Is nothing sacred? How far can the twopointopia wave go? If she thinks that I’m teaching a class via facebook while administering my twitter account all from the iphone 4, she’s got another think coming... In my previous columns I’ve written about how Web 2.0 can be used to help with various aspects of our profession. But Instruction 2.0 seems more populist than a Kirchner with an upcoming election. Should we really be using Web 2.0 tools in instruction sessions just because our students are? In short, no. My attitude to Web 2.0 is driven by the fact that it is more than a set of technologies. Web 2.0 is a state of mind that has deep social and philosophical implications and it is for that reason that instruction gets the twopoint-opian treatment. And really, instruction 2.0 is nothing new; instead, it’s about exploring the relationships between technology and pedagogy to truly take advantage of the potential of Web 2.0. It’s about a new paradigm of learning and collaboration; and if you end up throwing in a tagging schema or a flickr account then that’s a bonus. In this column I plan to explore the background of Instruction 2.0 before moving on to describe some of the theoretical constructs that drive its implementation.
What has caused this leap from Instruction 1.0 to 2.0? For a start, it’s important to recognise that the internet has reformed the concept of information. We produce over 2000 gigabytes of information a second and a wide body of human knowledge can be accessed within seconds from a variety of devices. Increased accessibility to growing amounts of information means that the concept of knowledge has to necessarily change too- knowledge became made or constructed and not found. It has become collaborative and less controlled; a far more creative approach. As a result, these evolving information and knowledge realities are student realities, and it is important that our teaching acknowledges these changes.
Recent shifts in technology have paralleled developments in learning theory. The 1970’s saw the rise of constructivist learning theory, which focused on the process of learning. Constructivism posits that learning is a complex internal process where student prior knowledge is key, and learning is a shared, active process. This has obvious comparisons with Web 2.0. The emphasis on participating and experiencing through Web 2.0 is a constructivist approach. Knowledge that is constructed collaboratively or understood through a combination of facts and human experiences is a Web 2.0 and a constructivist approach. Constructivism’s active, socially situated learning provides an ideal way to absorb the shifts in information and knowledge that form student realities today.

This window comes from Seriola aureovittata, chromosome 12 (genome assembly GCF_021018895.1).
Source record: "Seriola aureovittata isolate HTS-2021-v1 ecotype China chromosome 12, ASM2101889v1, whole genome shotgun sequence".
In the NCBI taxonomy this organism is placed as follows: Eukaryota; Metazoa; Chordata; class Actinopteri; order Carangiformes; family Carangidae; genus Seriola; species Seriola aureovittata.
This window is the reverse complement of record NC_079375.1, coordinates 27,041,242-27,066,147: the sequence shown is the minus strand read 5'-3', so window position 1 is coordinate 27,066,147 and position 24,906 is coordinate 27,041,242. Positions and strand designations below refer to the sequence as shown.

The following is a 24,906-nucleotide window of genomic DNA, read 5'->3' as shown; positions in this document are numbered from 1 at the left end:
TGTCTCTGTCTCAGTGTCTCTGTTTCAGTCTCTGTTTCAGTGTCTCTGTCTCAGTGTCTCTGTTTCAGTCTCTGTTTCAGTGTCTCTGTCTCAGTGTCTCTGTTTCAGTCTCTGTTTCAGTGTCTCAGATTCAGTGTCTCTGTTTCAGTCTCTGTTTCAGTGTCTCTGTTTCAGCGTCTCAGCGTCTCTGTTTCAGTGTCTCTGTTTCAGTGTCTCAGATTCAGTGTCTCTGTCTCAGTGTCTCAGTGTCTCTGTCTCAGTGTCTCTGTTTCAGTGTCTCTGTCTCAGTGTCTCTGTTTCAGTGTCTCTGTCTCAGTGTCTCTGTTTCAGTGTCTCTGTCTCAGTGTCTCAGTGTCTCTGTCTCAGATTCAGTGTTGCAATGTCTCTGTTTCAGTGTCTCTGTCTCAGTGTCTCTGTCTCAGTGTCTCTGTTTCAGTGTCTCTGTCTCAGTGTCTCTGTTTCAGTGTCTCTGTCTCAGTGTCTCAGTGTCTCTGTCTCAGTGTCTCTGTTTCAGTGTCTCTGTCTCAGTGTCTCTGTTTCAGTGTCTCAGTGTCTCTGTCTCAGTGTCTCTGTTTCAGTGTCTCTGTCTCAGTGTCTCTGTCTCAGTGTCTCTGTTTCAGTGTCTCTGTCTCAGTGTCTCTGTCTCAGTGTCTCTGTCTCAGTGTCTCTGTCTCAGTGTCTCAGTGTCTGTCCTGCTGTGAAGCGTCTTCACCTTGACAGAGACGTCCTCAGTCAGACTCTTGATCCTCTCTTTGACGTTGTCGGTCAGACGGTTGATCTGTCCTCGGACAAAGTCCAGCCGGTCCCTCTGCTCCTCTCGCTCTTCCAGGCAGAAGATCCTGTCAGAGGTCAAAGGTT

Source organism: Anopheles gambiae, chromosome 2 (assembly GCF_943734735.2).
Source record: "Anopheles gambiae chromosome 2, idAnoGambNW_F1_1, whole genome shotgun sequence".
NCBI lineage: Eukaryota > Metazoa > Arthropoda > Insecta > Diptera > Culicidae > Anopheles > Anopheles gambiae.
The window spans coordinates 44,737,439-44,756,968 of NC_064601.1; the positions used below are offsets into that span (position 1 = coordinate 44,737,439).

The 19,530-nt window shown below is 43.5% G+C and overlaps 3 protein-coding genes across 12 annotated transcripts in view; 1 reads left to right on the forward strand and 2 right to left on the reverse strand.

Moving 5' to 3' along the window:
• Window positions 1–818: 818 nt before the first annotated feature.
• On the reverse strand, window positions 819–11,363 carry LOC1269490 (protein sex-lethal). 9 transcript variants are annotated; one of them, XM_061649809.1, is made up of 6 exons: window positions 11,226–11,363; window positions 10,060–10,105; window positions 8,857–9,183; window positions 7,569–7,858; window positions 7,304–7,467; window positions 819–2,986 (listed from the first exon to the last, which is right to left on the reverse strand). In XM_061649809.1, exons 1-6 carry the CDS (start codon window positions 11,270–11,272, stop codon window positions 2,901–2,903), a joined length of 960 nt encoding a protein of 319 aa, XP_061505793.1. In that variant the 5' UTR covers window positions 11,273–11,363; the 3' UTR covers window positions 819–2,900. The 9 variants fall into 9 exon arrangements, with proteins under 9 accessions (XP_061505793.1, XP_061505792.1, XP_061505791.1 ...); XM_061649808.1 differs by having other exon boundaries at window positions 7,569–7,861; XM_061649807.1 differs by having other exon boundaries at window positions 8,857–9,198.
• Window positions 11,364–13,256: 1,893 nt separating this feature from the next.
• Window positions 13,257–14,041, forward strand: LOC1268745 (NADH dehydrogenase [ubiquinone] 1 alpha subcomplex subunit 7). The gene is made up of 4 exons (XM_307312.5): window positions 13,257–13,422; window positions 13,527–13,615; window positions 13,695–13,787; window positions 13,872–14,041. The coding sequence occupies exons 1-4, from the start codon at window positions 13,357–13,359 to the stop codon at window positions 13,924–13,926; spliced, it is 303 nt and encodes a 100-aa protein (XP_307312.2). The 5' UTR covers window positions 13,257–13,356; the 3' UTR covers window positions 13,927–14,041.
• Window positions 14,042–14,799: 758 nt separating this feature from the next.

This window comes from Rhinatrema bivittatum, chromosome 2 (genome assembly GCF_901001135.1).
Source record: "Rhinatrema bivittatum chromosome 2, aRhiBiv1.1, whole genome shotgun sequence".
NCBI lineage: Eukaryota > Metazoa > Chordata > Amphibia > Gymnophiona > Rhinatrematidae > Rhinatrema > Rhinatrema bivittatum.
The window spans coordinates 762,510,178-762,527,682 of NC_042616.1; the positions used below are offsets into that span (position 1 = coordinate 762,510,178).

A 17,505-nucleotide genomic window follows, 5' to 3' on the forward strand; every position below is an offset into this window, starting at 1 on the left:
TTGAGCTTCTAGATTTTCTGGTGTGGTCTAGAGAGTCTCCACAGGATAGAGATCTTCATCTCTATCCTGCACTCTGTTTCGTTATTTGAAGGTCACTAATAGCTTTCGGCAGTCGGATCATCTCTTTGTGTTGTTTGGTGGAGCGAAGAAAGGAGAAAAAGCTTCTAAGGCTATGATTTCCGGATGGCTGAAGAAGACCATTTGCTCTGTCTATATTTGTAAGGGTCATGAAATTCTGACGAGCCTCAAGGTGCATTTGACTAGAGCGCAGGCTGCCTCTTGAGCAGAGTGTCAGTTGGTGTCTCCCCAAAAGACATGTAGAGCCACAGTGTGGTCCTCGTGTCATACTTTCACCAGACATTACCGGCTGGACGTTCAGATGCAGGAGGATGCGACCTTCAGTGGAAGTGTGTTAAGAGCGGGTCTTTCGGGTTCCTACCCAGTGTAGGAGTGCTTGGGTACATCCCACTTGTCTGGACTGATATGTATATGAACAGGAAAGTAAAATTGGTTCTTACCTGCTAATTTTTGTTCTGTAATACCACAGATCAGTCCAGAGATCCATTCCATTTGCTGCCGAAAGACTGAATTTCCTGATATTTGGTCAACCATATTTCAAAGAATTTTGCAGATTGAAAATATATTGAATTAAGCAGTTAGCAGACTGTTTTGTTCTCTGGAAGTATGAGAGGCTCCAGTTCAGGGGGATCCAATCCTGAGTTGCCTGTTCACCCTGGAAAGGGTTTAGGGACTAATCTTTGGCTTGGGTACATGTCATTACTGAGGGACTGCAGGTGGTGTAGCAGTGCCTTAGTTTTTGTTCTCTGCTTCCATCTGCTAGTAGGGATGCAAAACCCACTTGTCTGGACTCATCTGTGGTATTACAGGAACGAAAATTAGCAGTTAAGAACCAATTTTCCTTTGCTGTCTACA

Notwithstanding, higher education has traditionally embraced behaviorist teaching theories that affirm that the environment or a teacher will cause students to learn. E.g. students absorb knowledge from a lecture. The teacher holds the power and responsibility and causes learning to occur. Consequently, there is an obvious disconnect between modern students who are accustomed to active control over their learning and these traditional behaviorist learning theories.
Instruction 2.0, therefore, needs to embrace the changes in the way we communicate and interact. While libraries have adapted to changing information realities, it is important that we also adapt to new learning realities in order to meet students where they are. This is different from using Web 2.0 tools because students are; it is adapting to the social and philosophical changes engendered in the information revolution in order to design for learning today. The structure and nature of the web means there is an increasing need for an emphasis on information evaluation and analysis and that library instruction is more valuable than ever. However Instruction 2.0 needs to participate alongside students in the creation of collaborative learning communities in order to meet student needs fully and to prepare them effectively for the information based future.
[I hesitated to write this column because there are a lot of far more experienced Instruction librarians in SALALM but this is something that I’ve been working on this summer and I wanted to share my preliminary thoughts. In the next column I’ll try and share specific examples of Instruction 2.0.]
Alison. Hicks @ colorado.edu